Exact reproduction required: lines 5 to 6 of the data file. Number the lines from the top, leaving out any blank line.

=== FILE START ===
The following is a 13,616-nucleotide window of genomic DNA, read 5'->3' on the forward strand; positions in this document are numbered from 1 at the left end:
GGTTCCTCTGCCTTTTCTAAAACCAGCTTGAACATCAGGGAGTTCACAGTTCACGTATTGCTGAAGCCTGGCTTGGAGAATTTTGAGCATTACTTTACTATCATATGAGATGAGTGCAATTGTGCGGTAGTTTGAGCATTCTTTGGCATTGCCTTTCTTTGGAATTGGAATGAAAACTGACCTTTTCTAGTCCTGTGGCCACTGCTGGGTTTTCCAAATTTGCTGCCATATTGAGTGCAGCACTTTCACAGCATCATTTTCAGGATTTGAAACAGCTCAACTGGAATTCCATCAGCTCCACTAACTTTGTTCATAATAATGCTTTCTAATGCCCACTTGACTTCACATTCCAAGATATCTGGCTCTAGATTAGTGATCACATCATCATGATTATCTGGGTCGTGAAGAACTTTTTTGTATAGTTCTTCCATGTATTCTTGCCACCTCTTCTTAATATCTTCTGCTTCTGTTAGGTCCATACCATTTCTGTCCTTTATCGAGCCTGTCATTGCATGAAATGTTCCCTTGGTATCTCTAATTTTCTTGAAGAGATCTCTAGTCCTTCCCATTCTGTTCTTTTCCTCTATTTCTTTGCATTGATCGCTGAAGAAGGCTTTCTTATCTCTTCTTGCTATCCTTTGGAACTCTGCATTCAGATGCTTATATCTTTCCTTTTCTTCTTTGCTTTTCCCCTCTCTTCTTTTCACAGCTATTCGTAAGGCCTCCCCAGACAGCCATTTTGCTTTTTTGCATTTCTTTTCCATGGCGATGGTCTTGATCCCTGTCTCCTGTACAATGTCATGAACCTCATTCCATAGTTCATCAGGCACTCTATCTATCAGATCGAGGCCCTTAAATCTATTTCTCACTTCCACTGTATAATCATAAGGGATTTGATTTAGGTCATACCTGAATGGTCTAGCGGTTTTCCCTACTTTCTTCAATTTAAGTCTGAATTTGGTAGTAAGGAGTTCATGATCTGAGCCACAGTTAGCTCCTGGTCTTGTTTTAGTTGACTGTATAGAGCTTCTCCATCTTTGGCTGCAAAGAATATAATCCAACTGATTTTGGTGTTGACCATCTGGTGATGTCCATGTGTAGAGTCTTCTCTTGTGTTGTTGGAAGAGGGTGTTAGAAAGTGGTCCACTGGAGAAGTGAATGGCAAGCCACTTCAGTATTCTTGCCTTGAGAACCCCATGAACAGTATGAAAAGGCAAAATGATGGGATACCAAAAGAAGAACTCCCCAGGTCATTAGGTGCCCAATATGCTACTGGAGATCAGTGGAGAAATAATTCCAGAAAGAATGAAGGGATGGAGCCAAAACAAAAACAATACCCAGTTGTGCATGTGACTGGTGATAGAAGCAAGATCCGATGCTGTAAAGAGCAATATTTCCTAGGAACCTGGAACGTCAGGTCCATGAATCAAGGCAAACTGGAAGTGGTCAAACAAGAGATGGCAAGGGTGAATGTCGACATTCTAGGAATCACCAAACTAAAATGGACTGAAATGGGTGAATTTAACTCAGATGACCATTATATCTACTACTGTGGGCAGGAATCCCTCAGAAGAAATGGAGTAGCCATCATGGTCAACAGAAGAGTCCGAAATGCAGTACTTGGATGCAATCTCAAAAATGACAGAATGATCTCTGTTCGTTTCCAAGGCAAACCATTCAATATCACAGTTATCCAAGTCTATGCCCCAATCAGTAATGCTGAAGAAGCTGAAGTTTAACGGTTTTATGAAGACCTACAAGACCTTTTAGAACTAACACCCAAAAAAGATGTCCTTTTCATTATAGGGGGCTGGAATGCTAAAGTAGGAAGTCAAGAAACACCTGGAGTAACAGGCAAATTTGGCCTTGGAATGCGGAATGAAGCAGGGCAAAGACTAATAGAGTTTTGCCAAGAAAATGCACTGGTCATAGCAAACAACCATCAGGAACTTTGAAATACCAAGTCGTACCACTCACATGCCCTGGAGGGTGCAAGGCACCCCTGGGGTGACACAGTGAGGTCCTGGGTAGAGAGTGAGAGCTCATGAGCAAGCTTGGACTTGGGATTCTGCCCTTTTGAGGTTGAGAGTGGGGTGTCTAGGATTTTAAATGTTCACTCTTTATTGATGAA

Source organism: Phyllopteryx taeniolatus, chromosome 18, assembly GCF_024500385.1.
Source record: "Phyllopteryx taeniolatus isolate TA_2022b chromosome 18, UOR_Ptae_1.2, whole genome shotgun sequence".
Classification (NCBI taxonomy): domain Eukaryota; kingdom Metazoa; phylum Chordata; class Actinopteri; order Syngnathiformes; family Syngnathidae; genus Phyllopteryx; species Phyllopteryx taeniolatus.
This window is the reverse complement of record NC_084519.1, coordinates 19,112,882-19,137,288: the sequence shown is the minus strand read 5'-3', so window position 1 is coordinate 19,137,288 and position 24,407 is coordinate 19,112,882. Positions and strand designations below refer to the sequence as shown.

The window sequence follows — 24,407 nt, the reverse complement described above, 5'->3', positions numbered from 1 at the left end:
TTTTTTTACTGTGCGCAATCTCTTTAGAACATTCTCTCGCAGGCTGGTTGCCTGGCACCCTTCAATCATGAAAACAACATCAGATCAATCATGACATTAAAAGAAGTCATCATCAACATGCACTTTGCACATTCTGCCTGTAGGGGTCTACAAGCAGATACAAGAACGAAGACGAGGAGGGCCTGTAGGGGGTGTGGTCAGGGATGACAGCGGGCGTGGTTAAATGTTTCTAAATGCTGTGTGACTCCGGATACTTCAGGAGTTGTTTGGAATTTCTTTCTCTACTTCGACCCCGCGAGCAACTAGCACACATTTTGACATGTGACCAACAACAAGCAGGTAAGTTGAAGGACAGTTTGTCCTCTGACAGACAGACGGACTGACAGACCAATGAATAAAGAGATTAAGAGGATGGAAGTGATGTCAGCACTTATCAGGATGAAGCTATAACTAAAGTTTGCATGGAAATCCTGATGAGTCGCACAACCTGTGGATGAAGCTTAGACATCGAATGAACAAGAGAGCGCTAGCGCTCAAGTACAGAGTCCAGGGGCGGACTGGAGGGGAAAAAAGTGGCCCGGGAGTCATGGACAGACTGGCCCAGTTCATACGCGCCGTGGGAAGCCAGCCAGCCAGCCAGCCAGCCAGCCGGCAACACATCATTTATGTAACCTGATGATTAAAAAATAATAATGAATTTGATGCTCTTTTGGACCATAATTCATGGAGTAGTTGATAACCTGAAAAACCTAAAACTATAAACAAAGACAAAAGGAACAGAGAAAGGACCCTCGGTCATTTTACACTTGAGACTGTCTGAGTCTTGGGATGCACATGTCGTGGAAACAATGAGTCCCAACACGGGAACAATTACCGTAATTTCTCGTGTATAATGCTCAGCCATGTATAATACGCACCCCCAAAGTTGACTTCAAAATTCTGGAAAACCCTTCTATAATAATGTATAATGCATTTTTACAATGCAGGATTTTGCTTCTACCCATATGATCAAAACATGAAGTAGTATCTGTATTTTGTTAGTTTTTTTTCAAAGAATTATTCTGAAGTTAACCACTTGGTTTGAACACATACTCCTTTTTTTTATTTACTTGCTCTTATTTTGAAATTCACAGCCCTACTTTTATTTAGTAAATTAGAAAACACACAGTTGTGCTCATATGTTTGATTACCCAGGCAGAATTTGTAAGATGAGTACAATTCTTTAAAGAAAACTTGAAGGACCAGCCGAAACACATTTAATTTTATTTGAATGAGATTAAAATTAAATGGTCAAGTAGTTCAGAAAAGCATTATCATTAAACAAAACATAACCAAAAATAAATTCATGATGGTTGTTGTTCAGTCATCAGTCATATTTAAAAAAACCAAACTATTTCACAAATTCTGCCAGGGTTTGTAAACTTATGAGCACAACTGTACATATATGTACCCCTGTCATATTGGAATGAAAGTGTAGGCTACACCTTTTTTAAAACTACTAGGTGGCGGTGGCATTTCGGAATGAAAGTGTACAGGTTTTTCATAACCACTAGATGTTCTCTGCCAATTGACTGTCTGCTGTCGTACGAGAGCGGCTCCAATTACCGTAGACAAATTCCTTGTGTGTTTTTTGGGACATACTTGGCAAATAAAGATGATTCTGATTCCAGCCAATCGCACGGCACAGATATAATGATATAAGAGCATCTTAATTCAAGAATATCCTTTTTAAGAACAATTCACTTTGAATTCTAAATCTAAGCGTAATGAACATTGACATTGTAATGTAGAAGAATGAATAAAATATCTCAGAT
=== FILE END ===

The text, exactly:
Classification (NCBI taxonomy): domain Eukaryota; kingdom Metazoa; phylum Chordata; class Actinopteri; order Syngnathiformes; family Syngnathidae; genus Phyllopteryx; species Phyllopteryx taeniolatus.
This window is the reverse complement of record NC_084519.1, coordinates 19,112,882-19,137,288: the sequence shown is the minus strand read 5'-3', so window position 1 is coordinate 19,137,288 and position 24,407 is coordinate 19,112,882. Positions and strand designations below refer to the sequence as shown.